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Mr. Deputy Speaker (Sir Alan Haselhurst): With the leave of the House, I will put motions 5 and 6 together.

Motion made, and Question put forthwith, pursuant to Standing Order No. 118(6) (Delegated Legislation Committees),


Northern Ireland

Question agreed to.

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10 pm

Ms Katy Clark (North Ayrshire and Arran) (Lab): It is with great pleasure that I present a petition on behalf of 450 constituents from the Isle of Arran who are opposed to the replacement of Trident nuclear weapons. The petition was collected only over the past few days. I understand that those who organised the petition decided less than a week ago that they wanted to make their views and those of their neighbours known to the House because they were aware of tomorrow’s debate and the proposal that we should replace Trident nuclear weapons.

The petition states:

The fact that 450 signatures were collected in such a short time and in such a small community—almost 10 per cent. of the population signed the petition—shows the strength of feeling about the issue on Arran, in the rest of my constituency and, I believe, in the whole of Scotland, where the vast majority of people are saying that they do not want Trident replaced, or nuclear weapons to be based in Scotland.

To lie upon the Table.

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London Buses (Crime)

Motion made, and Question proposed, That this House do now adjourn. —[Mr. Roy.]

10.2 pm

Stephen Pound (Ealing, North) (Lab): I am extremely grateful for the opportunity to address the House on an issue of considerable concern to my constituents: crime and criminality on the London bus service. I am especially delighted to welcome the Under-Secretary of State for Transport, my hon. Friend the Member for Lincoln (Gillian Merron), to the Front Bench. I could not have chosen a better Minister to respond to the debate than someone who has, for many years, shown a deep knowledge of, and commitment to, public transport in this country.

I would like to draw for the House a picture of the collision between two worlds. On the one hand, we have one of the truly great success stories in modern public transport: the success of Transport for London and public buses in London. It is widely known that between 1999 and 2005, there was a 5 per cent. switch from private car usage to public transport in London. That is the only shift of its kind in any major city anywhere in the world. We have 2,300 more London buses than there were in 2000 and they are 16 per cent. fuller than they were then. We have a bus service that is noted for its reliability, and waiting times have been halved. We have a wheelchair-accessible transport system. The system works to reduce the emissions of fine particles—hydrocarbons and carbon monoxide—by using the new particulate filters, which reduce emissions by 90 per cent.

While we have that success, we have another world—a darker, more dystopian world. That world is partly of perception and partly of reality. It is the world in which many of my constituents live and the world that many London Members will recognise. In my constituency, we have schoolchildren who are terrified to go on a bus. Teenage boys and girls come home and talk about being jacked, shanked, taxed, or peeled—words that are utterly foreign to me, but which refer to the habit of theft and robbery on the buses. Boys hide their mobile telephones under their belt at the back of their trousers, and their money in their socks.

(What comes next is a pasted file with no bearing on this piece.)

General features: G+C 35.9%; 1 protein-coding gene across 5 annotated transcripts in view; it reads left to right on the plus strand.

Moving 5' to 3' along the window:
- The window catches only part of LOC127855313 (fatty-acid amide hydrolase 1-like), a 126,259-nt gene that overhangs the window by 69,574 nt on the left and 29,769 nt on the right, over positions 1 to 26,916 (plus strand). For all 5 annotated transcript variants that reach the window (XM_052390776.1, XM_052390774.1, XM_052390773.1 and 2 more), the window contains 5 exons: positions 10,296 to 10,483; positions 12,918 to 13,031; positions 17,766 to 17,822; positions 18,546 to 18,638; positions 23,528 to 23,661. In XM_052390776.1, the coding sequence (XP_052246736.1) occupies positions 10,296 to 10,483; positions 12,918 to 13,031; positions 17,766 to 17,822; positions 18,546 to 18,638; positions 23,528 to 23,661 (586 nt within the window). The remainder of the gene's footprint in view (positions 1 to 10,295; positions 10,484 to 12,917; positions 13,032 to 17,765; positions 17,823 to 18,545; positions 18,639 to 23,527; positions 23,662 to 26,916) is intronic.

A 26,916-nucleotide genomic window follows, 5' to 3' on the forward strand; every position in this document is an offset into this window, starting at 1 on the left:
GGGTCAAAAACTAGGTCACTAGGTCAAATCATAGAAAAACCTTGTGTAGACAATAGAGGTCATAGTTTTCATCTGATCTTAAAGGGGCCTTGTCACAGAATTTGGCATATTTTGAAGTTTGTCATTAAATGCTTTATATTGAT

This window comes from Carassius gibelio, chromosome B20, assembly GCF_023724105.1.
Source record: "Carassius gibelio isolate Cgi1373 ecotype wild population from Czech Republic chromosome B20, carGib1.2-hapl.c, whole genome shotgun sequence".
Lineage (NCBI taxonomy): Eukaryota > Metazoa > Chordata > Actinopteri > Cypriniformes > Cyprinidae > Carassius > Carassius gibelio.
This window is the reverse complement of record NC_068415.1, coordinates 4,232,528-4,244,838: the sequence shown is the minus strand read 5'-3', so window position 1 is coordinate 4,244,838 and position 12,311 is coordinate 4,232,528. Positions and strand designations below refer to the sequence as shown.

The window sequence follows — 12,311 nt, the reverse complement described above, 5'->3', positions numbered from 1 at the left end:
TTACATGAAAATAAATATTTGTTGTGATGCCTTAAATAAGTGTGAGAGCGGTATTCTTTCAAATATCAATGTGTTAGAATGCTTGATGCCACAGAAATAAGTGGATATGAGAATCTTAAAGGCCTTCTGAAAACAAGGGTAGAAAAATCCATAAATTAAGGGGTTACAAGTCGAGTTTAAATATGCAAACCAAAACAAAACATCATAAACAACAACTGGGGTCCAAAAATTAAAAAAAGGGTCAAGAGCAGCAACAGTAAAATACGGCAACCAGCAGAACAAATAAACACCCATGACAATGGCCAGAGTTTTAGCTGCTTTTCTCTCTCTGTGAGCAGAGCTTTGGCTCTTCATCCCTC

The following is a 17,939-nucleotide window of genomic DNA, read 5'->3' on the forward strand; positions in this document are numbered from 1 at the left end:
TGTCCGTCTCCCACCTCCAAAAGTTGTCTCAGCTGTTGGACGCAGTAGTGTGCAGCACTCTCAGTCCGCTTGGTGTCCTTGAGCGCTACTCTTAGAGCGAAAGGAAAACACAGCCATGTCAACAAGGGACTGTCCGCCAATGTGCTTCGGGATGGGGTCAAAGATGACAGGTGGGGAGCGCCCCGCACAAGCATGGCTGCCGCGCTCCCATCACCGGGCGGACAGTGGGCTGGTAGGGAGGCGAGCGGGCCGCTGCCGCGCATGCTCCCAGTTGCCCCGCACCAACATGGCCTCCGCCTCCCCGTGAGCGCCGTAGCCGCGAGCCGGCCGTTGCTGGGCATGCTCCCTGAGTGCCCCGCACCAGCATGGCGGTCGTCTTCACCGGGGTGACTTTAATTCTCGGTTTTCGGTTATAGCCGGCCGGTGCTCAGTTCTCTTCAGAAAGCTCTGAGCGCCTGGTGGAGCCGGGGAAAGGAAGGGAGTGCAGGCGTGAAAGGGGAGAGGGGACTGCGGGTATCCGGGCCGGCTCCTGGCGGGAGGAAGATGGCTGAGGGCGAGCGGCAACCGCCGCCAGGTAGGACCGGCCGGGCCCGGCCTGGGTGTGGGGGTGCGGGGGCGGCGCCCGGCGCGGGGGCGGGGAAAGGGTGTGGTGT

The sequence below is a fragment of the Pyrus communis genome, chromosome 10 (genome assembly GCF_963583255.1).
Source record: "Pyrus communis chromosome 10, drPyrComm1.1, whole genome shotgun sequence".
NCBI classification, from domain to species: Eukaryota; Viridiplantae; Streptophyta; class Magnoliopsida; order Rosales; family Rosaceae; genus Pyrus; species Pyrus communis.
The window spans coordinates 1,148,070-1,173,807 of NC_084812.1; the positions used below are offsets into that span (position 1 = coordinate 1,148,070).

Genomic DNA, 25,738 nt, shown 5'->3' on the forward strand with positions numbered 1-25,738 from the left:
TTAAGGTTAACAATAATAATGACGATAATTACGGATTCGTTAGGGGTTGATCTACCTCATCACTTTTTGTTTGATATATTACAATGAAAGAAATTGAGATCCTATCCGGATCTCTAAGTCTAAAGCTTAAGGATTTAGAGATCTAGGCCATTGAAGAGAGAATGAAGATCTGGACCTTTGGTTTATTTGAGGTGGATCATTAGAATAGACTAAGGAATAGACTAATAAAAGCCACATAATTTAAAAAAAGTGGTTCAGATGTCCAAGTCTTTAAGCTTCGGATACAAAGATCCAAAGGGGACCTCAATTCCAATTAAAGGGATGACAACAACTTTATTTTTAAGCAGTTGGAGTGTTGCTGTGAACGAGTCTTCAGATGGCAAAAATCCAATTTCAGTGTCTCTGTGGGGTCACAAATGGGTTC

What is the reality? On the one hand, there is the undoubted glittering success of bus transport in London, and on the other there is the reality of the way in which bus transport is perceived by many constituents, particularly the young, but admittedly also the old, who feel threatened on the bus. Many young people feel that to sit on the bench seats at the back of a Volvo bus is to emulate a goat tethered in a pasture, surrounded by feral wolves, and that to enter the back of an articulated bus is to enter a piranha pool where threat is all around them. What is reality, and what is perception? That is an appropriate question, bearing in mind that all afternoon the House has been debating the dichotomy between empirical and anecdotal evidence.

I am extremely grateful to Transport for London, and particularly to David Brown, the former managing director of surface transport, and Jeroen Weimar, his colleague, for spending a great deal of time discussing
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with me the statistics regarding crime on London buses. In March 2006, there were more than 4,000 reported crimes, which is 13 per cent. less than in January 2007, the nearest equivalent month. That represents one crime per 50,000 passenger journeys in the first quarter of 2006-07. The minute that I began to drill down into the statistics, I came across one of the most staggering that I have ever encountered: every year, there are 1.9 billion passenger journeys on London buses. That figure is not only greater than the population of India, which is 1.2 billion, but almost equivalent to the combined populations of China and India.

The perception is that crime is often committed by the young. In 2006, some 75 per cent. of suspects were under 25, and a third were under 16. I contend that there is a geographical element to the problem of crime on London buses, and there are three main areas of concern. They include what I loosely call the south-east quadrant, made up of Croydon, Bromley, Bexley and Greenwich, where crime actually increased last year, and the London borough of Camden, where bus crime increased slightly. One of our distinguished parliamentary colleagues wishes me to draw the House’s attention to the fact that he had his camera stolen on the N29 bus. The police and Arriva, the contractor, were incapable of retrieving the closed circuit television footage, because he could not give them the registration number of the bus on which he was robbed.